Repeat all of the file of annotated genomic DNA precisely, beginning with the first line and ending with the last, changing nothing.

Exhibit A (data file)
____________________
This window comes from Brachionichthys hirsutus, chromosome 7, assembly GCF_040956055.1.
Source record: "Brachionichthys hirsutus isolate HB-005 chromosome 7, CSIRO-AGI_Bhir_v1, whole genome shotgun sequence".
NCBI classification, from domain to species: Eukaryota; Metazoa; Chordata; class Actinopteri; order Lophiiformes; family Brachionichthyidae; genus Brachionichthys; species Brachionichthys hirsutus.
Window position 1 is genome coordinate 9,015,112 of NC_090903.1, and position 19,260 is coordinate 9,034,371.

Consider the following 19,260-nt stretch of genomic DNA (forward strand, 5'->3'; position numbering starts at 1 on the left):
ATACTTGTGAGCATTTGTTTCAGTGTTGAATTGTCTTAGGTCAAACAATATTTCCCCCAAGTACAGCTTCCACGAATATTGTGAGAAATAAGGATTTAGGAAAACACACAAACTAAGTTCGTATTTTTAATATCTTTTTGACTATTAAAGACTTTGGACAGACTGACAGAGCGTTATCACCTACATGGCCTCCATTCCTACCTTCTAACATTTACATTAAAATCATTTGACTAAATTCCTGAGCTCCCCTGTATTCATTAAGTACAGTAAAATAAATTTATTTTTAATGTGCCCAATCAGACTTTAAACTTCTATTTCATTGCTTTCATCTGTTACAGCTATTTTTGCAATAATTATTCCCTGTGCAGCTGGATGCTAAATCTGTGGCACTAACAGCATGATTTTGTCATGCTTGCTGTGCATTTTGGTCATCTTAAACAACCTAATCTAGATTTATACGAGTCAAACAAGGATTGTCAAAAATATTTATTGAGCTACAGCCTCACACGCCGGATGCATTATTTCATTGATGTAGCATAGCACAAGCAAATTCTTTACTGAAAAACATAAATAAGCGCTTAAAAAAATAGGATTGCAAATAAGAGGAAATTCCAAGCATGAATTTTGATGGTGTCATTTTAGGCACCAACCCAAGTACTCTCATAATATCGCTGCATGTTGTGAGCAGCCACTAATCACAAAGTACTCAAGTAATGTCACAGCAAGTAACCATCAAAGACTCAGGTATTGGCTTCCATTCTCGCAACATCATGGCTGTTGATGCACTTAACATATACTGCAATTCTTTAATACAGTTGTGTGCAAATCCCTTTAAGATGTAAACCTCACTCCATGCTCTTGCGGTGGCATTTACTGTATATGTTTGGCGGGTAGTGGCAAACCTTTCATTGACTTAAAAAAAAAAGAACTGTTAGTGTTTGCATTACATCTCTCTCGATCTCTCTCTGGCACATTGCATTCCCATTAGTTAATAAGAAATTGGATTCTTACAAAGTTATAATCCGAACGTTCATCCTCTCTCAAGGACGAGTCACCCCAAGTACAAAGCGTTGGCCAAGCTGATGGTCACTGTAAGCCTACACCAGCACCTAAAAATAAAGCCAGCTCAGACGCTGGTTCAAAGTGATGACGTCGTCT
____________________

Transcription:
This window comes from Brachionichthys hirsutus, chromosome 7, assembly GCF_040956055.1.
Source record: "Brachionichthys hirsutus isolate HB-005 chromosome 7, CSIRO-AGI_Bhir_v1, whole genome shotgun sequence".
NCBI classification, from domain to species: Eukaryota; Metazoa; Chordata; class Actinopteri; order Lophiiformes; family Brachionichthyidae; genus Brachionichthys; species Brachionichthys hirsutus.
Window position 1 is genome coordinate 9,015,112 of NC_090903.1, and position 19,260 is coordinate 9,034,371.

Consider the following 19,260-nt stretch of genomic DNA (forward strand, 5'->3'; position numbering starts at 1 on the left):
ATACTTGTGAGCATTTGTTTCAGTGTTGAATTGTCTTAGGTCAAACAATATTTCCCCCAAGTACAGCTTCCACGAATATTGTGAGAAATAAGGATTTAGGAAAACACACAAACTAAGTTCGTATTTTTAATATCTTTTTGACTATTAAAGACTTTGGACAGACTGACAGAGCGTTATCACCTACATGGCCTCCATTCCTACCTTCTAACATTTACATTAAAATCATTTGACTAAATTCCTGAGCTCCCCTGTATTCATTAAGTACAGTAAAATAAATTTATTTTTAATGTGCCCAATCAGACTTTAAACTTCTATTTCATTGCTTTCATCTGTTACAGCTATTTTTGCAATAATTATTCCCTGTGCAGCTGGATGCTAAATCTGTGGCACTAACAGCATGATTTTGTCATGCTTGCTGTGCATTTTGGTCATCTTAAACAACCTAATCTAGATTTATACGAGTCAAACAAGGATTGTCAAAAATATTTATTGAGCTACAGCCTCACACGCCGGATGCATTATTTCATTGATGTAGCATAGCACAAGCAAATTCTTTACTGAAAAACATAAATAAGCGCTTAAAAAAATAGGATTGCAAATAAGAGGAAATTCCAAGCATGAATTTTGATGGTGTCATTTTAGGCACCAACCCAAGTACTCTCATAATATCGCTGCATGTTGTGAGCAGCCACTAATCACAAAGTACTCAAGTAATGTCACAGCAAGTAACCATCAAAGACTCAGGTATTGGCTTCCATTCTCGCAACATCATGGCTGTTGATGCACTTAACATATACTGCAATTCTTTAATACAGTTGTGTGCAAATCCCTTTAAGATGTAAACCTCACTCCATGCTCTTGCGGTGGCATTTACTGTATATGTTTGGCGGGTAGTGGCAAACCTTTCATTGACTTAAAAAAAAAAGAACTGTTAGTGTTTGCATTACATCTCTCTCGATCTCTCTCTGGCACATTGCATTCCCATTAGTTAATAAGAAATTGGATTCTTACAAAGTTATAATCCGAACGTTCATCCTCTCTCAAGGACGAGTCACCCCAAGTACAAAGCGTTGGCCAAGCTGATGGTCACTGTAAGCCTACACCAGCACCTAAAAATAAAGCCAGCTCAGACGCTGGTTCAAAGTGATGACGTCGTCT